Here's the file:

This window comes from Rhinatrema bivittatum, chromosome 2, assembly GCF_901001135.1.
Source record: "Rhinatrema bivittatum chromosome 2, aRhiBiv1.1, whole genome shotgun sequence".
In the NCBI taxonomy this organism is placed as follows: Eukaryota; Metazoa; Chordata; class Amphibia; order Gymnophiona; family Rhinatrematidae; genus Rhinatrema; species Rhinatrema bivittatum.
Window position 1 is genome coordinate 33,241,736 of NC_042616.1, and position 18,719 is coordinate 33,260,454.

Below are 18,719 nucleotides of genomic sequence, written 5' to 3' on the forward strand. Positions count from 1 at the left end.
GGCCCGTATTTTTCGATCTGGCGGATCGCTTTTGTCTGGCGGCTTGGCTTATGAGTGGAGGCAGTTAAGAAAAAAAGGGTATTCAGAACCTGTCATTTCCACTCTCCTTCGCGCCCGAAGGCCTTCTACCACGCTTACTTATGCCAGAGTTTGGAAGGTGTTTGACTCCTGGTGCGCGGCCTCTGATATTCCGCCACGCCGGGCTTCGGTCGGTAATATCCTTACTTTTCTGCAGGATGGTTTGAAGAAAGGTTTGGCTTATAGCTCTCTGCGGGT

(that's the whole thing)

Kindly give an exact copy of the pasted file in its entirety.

This window comes from Rhinatrema bivittatum, chromosome 2, assembly GCF_901001135.1.
Source record: "Rhinatrema bivittatum chromosome 2, aRhiBiv1.1, whole genome shotgun sequence".
In the NCBI taxonomy this organism is placed as follows: Eukaryota; Metazoa; Chordata; class Amphibia; order Gymnophiona; family Rhinatrematidae; genus Rhinatrema; species Rhinatrema bivittatum.
Window position 1 is genome coordinate 33,241,736 of NC_042616.1, and position 18,719 is coordinate 33,260,454.

Below are 18,719 nucleotides of genomic sequence, written 5' to 3' on the forward strand. Positions count from 1 at the left end.
GGCCCGTATTTTTCGATCTGGCGGATCGCTTTTGTCTGGCGGCTTGGCTTATGAGTGGAGGCAGTTAAGAAAAAAAGGGTATTCAGAACCTGTCATTTCCACTCTCCTTCGCGCCCGAAGGCCTTCTACCACGCTTACTTATGCCAGAGTTTGGAAGGTGTTTGACTCCTGGTGCGCGGCCTCTGATATTCCGCCACGCCGGGCTTCGGTCGGTAATATCCTTACTTTTCTGCAGGATGGTTTGAAGAAAGGTTTGGCTTATAGCTCTCTGCGGGT